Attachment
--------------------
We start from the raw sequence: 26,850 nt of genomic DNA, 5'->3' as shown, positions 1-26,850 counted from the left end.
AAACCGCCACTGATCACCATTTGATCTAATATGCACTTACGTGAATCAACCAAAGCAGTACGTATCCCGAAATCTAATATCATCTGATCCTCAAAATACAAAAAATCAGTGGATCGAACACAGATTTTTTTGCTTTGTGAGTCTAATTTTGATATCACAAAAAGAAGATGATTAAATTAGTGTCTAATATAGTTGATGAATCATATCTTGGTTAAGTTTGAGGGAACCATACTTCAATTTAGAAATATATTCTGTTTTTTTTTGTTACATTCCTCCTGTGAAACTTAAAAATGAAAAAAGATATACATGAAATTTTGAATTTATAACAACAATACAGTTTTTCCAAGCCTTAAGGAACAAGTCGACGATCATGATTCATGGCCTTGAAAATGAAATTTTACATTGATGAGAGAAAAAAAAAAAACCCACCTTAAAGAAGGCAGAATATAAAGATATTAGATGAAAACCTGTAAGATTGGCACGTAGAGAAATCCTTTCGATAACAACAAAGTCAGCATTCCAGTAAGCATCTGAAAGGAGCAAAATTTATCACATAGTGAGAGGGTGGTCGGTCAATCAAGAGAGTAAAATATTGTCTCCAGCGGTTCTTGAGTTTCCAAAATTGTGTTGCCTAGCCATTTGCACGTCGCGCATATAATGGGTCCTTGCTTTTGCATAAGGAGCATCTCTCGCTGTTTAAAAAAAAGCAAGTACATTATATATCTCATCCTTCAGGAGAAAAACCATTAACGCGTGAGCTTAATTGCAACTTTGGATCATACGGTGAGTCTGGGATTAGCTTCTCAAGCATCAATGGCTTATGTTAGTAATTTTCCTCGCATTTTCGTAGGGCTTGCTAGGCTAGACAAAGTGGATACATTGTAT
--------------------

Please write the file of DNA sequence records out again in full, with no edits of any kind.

We start from the raw sequence: 26,850 nt of genomic DNA, 5'->3' as shown, positions 1-26,850 counted from the left end.
AAACCGCCACTGATCACCATTTGATCTAATATGCACTTACGTGAATCAACCAAAGCAGTACGTATCCCGAAATCTAATATCATCTGATCCTCAAAATACAAAAAATCAGTGGATCGAACACAGATTTTTTTGCTTTGTGAGTCTAATTTTGATATCACAAAAAGAAGATGATTAAATTAGTGTCTAATATAGTTGATGAATCATATCTTGGTTAAGTTTGAGGGAACCATACTTCAATTTAGAAATATATTCTGTTTTTTTTTGTTACATTCCTCCTGTGAAACTTAAAAATGAAAAAAGATATACATGAAATTTTGAATTTATAACAACAATACAGTTTTTCCAAGCCTTAAGGAACAAGTCGACGATCATGATTCATGGCCTTGAAAATGAAATTTTACATTGATGAGAGAAAAAAAAAAAACCCACCTTAAAGAAGGCAGAATATAAAGATATTAGATGAAAACCTGTAAGATTGGCACGTAGAGAAATCCTTTCGATAACAACAAAGTCAGCATTCCAGTAAGCATCTGAAAGGAGCAAAATTTATCACATAGTGAGAGGGTGGTCGGTCAATCAAGAGAGTAAAATATTGTCTCCAGCGGTTCTTGAGTTTCCAAAATTGTGTTGCCTAGCCATTTGCACGTCGCGCATATAATGGGTCCTTGCTTTTGCATAAGGAGCATCTCTCGCTGTTTAAAAAAAAGCAAGTACATTATATATCTCATCCTTCAGGAGAAAAACCATTAACGCGTGAGCTTAATTGCAACTTTGGATCATACGGTGAGTCTGGGATTAGCTTCTCAAGCATCAATGGCTTATGTTAGTAATTTTCCTCGCATTTTCGTAGGGCTTGCTAGGCTAGACAAAGTGGATACATTGTAT